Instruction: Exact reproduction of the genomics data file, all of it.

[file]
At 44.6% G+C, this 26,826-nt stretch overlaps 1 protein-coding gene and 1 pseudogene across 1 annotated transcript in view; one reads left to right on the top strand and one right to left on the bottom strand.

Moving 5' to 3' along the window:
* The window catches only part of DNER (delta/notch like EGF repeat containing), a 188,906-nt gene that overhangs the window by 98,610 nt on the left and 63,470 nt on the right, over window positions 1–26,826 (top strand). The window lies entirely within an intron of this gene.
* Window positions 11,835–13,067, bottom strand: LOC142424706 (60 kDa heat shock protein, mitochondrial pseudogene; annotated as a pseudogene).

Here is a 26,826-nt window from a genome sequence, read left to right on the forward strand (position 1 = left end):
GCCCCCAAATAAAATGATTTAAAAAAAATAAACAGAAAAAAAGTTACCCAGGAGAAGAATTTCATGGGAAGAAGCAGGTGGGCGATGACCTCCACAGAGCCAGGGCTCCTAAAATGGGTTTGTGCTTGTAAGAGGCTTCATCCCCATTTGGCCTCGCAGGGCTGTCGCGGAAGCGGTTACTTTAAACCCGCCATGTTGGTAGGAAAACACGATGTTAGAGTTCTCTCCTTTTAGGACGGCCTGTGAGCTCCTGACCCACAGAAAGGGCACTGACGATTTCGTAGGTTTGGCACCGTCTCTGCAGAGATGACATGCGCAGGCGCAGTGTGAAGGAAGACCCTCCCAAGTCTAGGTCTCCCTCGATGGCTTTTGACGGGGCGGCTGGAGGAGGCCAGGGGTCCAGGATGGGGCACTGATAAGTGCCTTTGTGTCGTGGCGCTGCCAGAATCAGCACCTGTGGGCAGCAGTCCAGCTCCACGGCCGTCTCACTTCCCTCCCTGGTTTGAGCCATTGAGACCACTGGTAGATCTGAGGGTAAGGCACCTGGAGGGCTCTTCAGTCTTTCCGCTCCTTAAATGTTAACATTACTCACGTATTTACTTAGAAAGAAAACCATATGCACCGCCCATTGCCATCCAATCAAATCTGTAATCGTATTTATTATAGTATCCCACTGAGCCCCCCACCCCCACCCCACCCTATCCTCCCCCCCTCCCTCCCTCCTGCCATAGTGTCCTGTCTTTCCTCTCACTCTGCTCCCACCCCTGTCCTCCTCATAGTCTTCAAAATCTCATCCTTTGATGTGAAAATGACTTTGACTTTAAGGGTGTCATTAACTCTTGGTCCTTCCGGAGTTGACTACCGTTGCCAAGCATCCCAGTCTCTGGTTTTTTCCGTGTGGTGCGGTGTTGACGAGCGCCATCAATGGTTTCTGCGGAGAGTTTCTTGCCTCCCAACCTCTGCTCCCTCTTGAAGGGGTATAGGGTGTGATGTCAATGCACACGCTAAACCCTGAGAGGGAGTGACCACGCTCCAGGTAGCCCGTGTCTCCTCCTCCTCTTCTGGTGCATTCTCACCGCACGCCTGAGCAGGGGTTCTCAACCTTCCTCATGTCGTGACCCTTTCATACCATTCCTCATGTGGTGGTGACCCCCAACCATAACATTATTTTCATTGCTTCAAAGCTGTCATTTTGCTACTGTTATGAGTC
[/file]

At 44.6% G+C, this 26,826-nt stretch overlaps 1 protein-coding gene and 1 pseudogene across 1 annotated transcript in view; one reads left to right on the top strand and one right to left on the bottom strand.

Moving 5' to 3' along the window:
* The window catches only part of DNER (delta/notch like EGF repeat containing), a 188,906-nt gene that overhangs the window by 98,610 nt on the left and 63,470 nt on the right, over window positions 1–26,826 (top strand). The window lies entirely within an intron of this gene.
* Window positions 11,835–13,067, bottom strand: LOC142424706 (60 kDa heat shock protein, mitochondrial pseudogene; annotated as a pseudogene).

Here is a 26,826-nt window from a genome sequence, read left to right on the forward strand (position 1 = left end):
GCCCCCAAATAAAATGATTTAAAAAAAATAAACAGAAAAAAAGTTACCCAGGAGAAGAATTTCATGGGAAGAAGCAGGTGGGCGATGACCTCCACAGAGCCAGGGCTCCTAAAATGGGTTTGTGCTTGTAAGAGGCTTCATCCCCATTTGGCCTCGCAGGGCTGTCGCGGAAGCGGTTACTTTAAACCCGCCATGTTGGTAGGAAAACACGATGTTAGAGTTCTCTCCTTTTAGGACGGCCTGTGAGCTCCTGACCCACAGAAAGGGCACTGACGATTTCGTAGGTTTGGCACCGTCTCTGCAGAGATGACATGCGCAGGCGCAGTGTGAAGGAAGACCCTCCCAAGTCTAGGTCTCCCTCGATGGCTTTTGACGGGGCGGCTGGAGGAGGCCAGGGGTCCAGGATGGGGCACTGATAAGTGCCTTTGTGTCGTGGCGCTGCCAGAATCAGCACCTGTGGGCAGCAGTCCAGCTCCACGGCCGTCTCACTTCCCTCCCTGGTTTGAGCCATTGAGACCACTGGTAGATCTGAGGGTAAGGCACCTGGAGGGCTCTTCAGTCTTTCCGCTCCTTAAATGTTAACATTACTCACGTATTTACTTAGAAAGAAAACCATATGCACCGCCCATTGCCATCCAATCAAATCTGTAATCGTATTTATTATAGTATCCCACTGAGCCCCCCACCCCCACCCCACCCTATCCTCCCCCCCTCCCTCCCTCCTGCCATAGTGTCCTGTCTTTCCTCTCACTCTGCTCCCACCCCTGTCCTCCTCATAGTCTTCAAAATCTCATCCTTTGATGTGAAAATGACTTTGACTTTAAGGGTGTCATTAACTCTTGGTCCTTCCGGAGTTGACTACCGTTGCCAAGCATCCCAGTCTCTGGTTTTTTCCGTGTGGTGCGGTGTTGACGAGCGCCATCAATGGTTTCTGCGGAGAGTTTCTTGCCTCCCAACCTCTGCTCCCTCTTGAAGGGGTATAGGGTGTGATGTCAATGCACACGCTAAACCCTGAGAGGGAGTGACCACGCTCCAGGTAGCCCGTGTCTCCTCCTCCTCTTCTGGTGCATTCTCACCGCACGCCTGAGCAGGGGTTCTCAACCTTCCTCATGTCGTGACCCTTTCATACCATTCCTCATGTGGTGGTGACCCCCAACCATAACATTATTTTCATTGCTTCAAAGCTGTCATTTTGCTACTGTTATGAGTC